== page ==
By Demi Hanes, Trüpp.

What is harassment?

“Harassment is a form of employment discrimination that violates Title VII of the Civil Rights Act of 1964, the Age Discrimination in Employment Act of 1967, (ADEA), and the Americans with Disabilities Act of 1990, (ADA).” This behavior can be based on many factors including race, color, sex, age, or disabilities. An employer may be liable if they knew, or should have known, about the harassment but failed to act.

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What puts a company at high risk of workplace harassment?

Understanding and identifying potential risks and proactively implementing prevention tactics can help prevent harassment in your workplace. Based on a report with data collected by the EEOC1, many factors can result in high-risk conditions. These factors include, but are not limited to:

  • Isolated workforces
  • Hospitality, sales, and retail workforces
  • Homogeneous workforces
  • Workforces with several young workers

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The direct and indirect costs of workplace harassment

Workplace harassment has more effects on the workplace than you might imagine. These include direct financial impacts that can tally into the millions, and indirect costs such as negative effects on your team.

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5 reasons your company should be providing harassment training.

There are many reasons to provide harassment training to your employees, including:

  1. Harassment is illegal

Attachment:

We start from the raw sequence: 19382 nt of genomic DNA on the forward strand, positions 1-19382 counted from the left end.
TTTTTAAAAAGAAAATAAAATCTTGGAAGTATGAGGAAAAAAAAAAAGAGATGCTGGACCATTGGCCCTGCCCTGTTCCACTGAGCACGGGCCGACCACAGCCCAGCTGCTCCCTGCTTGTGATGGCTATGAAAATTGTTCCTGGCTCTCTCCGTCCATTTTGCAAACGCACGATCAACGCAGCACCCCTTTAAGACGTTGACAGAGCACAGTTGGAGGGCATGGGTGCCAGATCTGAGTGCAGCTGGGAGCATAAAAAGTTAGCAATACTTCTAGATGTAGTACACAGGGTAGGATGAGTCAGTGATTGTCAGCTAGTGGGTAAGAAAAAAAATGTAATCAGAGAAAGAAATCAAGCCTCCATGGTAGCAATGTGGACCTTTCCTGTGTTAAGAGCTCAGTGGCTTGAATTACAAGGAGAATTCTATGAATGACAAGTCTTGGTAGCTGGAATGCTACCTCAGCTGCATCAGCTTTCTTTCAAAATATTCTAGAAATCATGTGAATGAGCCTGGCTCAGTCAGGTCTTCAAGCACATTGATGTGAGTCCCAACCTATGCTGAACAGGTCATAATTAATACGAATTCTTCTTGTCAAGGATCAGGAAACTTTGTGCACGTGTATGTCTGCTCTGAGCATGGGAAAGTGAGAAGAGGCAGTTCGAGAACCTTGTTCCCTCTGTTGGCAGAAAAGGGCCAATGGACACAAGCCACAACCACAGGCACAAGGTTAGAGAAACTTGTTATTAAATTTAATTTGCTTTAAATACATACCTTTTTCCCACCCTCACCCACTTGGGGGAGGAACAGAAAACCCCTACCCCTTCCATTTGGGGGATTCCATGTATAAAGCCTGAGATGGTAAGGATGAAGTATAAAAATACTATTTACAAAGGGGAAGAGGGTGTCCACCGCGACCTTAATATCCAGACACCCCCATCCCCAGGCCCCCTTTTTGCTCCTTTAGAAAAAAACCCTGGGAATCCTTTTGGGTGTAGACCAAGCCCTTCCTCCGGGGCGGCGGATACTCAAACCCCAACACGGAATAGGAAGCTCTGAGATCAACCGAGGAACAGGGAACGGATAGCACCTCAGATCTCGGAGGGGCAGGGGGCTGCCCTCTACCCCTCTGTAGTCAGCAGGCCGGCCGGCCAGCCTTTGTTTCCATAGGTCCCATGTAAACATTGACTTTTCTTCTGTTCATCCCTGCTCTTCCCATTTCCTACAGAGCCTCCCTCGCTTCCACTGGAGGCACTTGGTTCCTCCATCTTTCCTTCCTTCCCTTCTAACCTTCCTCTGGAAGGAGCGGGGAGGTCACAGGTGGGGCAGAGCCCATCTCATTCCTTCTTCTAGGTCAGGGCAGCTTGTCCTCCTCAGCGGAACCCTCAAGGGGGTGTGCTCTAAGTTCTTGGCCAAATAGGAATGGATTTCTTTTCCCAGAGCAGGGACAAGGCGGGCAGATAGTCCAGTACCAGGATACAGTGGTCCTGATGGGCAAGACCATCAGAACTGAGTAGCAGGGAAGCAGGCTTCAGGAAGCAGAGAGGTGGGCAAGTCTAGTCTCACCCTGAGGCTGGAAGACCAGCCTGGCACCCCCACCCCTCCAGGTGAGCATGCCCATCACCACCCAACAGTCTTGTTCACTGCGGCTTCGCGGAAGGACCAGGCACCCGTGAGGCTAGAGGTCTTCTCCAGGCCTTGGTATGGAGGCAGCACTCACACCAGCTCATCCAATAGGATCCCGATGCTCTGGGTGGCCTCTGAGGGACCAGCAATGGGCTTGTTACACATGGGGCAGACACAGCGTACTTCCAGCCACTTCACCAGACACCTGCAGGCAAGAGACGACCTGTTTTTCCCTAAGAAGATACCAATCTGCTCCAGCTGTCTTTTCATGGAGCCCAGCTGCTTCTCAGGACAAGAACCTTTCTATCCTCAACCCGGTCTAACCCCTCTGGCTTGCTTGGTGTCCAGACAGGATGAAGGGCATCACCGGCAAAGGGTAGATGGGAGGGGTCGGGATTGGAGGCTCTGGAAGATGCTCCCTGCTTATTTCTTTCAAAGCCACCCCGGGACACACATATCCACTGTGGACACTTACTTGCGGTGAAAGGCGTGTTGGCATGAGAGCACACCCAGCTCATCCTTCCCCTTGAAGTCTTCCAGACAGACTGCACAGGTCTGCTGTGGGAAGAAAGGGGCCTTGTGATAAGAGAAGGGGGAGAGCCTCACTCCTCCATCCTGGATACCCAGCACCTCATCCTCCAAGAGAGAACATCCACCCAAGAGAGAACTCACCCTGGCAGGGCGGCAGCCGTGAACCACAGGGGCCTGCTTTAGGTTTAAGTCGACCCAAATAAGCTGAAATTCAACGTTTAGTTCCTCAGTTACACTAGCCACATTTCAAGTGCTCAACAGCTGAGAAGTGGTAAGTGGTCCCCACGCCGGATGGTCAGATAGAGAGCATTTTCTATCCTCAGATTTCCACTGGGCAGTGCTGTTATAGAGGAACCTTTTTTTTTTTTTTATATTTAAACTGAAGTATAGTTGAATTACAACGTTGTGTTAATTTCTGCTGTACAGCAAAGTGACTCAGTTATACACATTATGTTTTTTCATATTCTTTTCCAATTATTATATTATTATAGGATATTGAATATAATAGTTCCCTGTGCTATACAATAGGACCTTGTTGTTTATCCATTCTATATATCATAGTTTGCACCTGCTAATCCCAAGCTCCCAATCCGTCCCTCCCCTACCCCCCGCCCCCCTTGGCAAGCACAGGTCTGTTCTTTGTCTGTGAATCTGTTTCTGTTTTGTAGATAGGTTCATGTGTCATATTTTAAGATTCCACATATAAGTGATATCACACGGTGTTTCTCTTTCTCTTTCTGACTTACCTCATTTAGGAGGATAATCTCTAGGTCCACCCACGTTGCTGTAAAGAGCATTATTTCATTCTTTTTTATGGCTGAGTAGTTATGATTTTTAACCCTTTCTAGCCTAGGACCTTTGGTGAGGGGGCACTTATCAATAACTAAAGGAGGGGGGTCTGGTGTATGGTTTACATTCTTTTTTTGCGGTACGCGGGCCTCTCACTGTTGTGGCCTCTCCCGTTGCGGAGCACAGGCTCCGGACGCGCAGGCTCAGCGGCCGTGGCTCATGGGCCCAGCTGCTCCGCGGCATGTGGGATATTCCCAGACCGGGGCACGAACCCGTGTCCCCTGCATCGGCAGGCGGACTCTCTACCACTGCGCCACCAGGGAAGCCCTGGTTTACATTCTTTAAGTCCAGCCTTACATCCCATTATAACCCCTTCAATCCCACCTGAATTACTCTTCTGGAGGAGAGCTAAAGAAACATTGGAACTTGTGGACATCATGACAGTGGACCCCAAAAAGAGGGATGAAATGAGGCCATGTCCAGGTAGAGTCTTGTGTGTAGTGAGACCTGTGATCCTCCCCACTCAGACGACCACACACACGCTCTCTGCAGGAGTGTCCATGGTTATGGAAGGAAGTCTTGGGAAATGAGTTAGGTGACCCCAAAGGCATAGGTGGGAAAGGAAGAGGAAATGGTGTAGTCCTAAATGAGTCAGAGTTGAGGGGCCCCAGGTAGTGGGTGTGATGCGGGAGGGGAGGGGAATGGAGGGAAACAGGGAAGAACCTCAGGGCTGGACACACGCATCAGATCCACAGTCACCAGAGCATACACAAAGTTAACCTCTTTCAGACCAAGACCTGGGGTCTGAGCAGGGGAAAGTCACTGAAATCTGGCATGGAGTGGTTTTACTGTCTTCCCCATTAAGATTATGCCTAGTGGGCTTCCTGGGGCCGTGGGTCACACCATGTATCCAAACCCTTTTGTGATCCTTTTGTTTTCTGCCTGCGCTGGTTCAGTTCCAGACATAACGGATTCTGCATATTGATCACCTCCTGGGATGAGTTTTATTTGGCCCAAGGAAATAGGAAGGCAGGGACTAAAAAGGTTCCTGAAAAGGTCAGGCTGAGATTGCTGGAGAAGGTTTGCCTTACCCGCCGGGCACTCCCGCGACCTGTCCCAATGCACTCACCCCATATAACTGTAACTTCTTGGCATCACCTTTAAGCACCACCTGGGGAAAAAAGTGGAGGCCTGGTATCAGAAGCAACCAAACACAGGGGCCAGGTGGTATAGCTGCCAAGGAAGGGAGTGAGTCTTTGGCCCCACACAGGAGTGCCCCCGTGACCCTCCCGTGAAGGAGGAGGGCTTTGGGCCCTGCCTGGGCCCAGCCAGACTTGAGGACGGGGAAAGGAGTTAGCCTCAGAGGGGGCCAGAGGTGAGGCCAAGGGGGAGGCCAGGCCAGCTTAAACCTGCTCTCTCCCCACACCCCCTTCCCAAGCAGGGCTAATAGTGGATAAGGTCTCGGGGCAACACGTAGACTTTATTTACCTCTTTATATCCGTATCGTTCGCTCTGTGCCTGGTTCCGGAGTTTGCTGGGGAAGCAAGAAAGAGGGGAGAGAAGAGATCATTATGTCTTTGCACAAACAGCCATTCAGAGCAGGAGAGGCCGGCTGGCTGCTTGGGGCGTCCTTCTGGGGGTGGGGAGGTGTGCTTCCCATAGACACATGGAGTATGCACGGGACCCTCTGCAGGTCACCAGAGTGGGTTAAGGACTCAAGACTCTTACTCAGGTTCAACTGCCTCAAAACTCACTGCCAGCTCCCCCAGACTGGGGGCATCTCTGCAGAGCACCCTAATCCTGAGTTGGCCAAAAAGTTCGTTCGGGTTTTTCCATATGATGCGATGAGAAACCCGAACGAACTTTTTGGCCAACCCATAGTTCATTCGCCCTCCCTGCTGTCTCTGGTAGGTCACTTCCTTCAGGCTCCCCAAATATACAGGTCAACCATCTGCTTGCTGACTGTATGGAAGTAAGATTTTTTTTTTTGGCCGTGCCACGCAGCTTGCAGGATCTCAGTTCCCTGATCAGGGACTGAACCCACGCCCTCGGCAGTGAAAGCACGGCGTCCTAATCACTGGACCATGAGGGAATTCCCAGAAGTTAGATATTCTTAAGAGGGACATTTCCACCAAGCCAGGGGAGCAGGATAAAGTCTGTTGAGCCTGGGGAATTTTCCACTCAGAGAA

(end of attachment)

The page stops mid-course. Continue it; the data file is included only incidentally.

2. Legal cases are costly
  3. It’s your brand
  4. Reduce turnover and increase retention
  5. It’s the right thing to do

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Two basic types of harassment

Quid Pro Quo: Harassment that results in employment decisions or actions in return for unwelcome conduct from the offender.

Hostile Work Environment: Harassment that creates a hostile environment for a target when in the workplace.

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The different perspectives of harassment in the workplace

In an inappropriate encounter, an employee may find themselves in one of three roles—the target, the offender, or a bystander. We often focus on employees who are the target of inappropriate behavior or the alleged offender. Yet, studies have shown that bystanders are the key to reducing workplace sexual harassment, discrimination, and retaliation, especially where employees have been equipped to respond when hearing about or witnessing these kinds of behaviors.

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Employee best practices and tips

Preventing race and color discrimination

  • Respect differences
  • Act professionally
  • Do not initiate, participate, or condone
  • Avoid offensive humor
  • Know company policies

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